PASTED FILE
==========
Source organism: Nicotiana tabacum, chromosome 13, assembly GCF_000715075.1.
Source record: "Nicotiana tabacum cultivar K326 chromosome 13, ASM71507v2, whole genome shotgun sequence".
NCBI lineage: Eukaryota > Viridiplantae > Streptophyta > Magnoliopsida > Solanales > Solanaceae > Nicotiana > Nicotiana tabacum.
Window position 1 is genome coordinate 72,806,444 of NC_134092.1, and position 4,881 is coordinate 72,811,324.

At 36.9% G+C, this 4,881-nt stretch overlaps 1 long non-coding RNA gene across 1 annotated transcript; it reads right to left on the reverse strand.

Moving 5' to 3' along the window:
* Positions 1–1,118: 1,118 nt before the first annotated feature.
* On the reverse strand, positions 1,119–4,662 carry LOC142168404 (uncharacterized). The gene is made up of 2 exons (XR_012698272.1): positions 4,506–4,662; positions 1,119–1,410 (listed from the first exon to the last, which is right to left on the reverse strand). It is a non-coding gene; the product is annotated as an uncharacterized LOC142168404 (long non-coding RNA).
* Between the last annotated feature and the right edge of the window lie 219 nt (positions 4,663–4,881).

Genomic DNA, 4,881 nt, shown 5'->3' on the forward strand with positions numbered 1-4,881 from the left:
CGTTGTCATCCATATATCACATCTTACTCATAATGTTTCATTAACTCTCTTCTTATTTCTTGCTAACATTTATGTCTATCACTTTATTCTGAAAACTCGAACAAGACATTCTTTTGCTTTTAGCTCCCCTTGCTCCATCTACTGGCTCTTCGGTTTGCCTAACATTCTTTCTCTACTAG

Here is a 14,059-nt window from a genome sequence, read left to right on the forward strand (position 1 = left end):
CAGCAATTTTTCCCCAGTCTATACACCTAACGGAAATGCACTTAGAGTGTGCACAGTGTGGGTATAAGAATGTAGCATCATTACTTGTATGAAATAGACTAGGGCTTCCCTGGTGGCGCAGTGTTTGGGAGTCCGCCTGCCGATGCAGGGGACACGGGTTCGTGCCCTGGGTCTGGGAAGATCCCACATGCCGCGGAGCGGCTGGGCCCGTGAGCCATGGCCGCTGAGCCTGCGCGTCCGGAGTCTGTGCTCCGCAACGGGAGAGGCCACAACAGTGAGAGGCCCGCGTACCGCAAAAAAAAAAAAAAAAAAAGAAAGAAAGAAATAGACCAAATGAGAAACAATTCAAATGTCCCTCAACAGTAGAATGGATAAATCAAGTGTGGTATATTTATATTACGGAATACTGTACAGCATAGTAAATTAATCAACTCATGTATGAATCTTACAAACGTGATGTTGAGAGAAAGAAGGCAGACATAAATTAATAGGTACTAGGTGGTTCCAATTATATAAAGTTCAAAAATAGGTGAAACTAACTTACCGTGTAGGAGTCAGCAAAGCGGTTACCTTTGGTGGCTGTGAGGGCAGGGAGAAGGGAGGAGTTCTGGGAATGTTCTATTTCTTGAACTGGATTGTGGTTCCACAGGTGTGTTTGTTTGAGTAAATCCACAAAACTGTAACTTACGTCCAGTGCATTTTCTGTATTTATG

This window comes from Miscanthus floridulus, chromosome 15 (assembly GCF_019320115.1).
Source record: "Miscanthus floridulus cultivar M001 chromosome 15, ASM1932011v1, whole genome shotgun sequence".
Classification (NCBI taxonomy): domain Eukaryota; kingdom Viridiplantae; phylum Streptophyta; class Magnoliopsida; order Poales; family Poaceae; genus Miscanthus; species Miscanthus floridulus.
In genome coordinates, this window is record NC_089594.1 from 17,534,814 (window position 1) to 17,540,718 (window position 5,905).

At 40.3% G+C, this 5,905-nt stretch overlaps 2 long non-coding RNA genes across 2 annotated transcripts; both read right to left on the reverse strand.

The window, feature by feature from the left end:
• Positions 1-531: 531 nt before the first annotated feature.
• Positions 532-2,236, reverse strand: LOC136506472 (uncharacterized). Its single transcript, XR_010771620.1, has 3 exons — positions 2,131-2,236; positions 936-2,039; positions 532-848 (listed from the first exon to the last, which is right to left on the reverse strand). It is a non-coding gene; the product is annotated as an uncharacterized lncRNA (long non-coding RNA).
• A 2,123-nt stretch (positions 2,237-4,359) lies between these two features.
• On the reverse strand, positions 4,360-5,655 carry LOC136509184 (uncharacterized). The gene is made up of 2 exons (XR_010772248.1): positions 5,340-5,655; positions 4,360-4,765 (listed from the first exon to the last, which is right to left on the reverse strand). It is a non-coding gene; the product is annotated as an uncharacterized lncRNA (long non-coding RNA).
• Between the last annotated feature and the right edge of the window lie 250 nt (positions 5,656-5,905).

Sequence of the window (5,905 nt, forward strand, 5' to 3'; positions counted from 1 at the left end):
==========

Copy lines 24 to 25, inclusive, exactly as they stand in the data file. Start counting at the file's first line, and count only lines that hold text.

• Between the last annotated feature and the right edge of the window lie 250 nt (positions 5,656-5,905).

Sequence of the window (5,905 nt, forward strand, 5' to 3'; positions counted from 1 at the left end):